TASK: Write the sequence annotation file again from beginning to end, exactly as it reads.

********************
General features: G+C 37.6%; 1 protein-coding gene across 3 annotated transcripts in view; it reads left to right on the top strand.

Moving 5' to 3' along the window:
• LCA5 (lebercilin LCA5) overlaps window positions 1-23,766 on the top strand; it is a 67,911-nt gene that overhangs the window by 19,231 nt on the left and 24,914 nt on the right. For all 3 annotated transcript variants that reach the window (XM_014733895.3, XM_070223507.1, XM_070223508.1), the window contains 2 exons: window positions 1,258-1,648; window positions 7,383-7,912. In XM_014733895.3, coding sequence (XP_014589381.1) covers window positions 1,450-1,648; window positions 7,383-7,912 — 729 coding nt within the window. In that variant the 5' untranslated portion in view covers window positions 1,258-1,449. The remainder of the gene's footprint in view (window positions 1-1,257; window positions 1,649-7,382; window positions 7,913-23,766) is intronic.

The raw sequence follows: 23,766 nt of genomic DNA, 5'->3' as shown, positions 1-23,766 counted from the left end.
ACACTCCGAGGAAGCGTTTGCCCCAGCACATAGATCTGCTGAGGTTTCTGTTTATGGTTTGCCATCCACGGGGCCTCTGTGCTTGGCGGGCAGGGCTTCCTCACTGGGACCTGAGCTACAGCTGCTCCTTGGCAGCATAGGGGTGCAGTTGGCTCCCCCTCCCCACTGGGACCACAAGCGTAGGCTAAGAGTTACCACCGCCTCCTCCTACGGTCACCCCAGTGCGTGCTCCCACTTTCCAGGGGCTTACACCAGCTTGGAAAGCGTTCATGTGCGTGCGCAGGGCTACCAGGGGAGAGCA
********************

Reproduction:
General features: G+C 37.6%; 1 protein-coding gene across 3 annotated transcripts in view; it reads left to right on the top strand.

Moving 5' to 3' along the window:
• LCA5 (lebercilin LCA5) overlaps window positions 1-23,766 on the top strand; it is a 67,911-nt gene that overhangs the window by 19,231 nt on the left and 24,914 nt on the right. For all 3 annotated transcript variants that reach the window (XM_014733895.3, XM_070223507.1, XM_070223508.1), the window contains 2 exons: window positions 1,258-1,648; window positions 7,383-7,912. In XM_014733895.3, coding sequence (XP_014589381.1) covers window positions 1,450-1,648; window positions 7,383-7,912 — 729 coding nt within the window. In that variant the 5' untranslated portion in view covers window positions 1,258-1,449. The remainder of the gene's footprint in view (window positions 1-1,257; window positions 1,649-7,382; window positions 7,913-23,766) is intronic.

The raw sequence follows: 23,766 nt of genomic DNA, 5'->3' as shown, positions 1-23,766 counted from the left end.
ACACTCCGAGGAAGCGTTTGCCCCAGCACATAGATCTGCTGAGGTTTCTGTTTATGGTTTGCCATCCACGGGGCCTCTGTGCTTGGCGGGCAGGGCTTCCTCACTGGGACCTGAGCTACAGCTGCTCCTTGGCAGCATAGGGGTGCAGTTGGCTCCCCCTCCCCACTGGGACCACAAGCGTAGGCTAAGAGTTACCACCGCCTCCTCCTACGGTCACCCCAGTGCGTGCTCCCACTTTCCAGGGGCTTACACCAGCTTGGAAAGCGTTCATGTGCGTGCGCAGGGCTACCAGGGGAGAGCA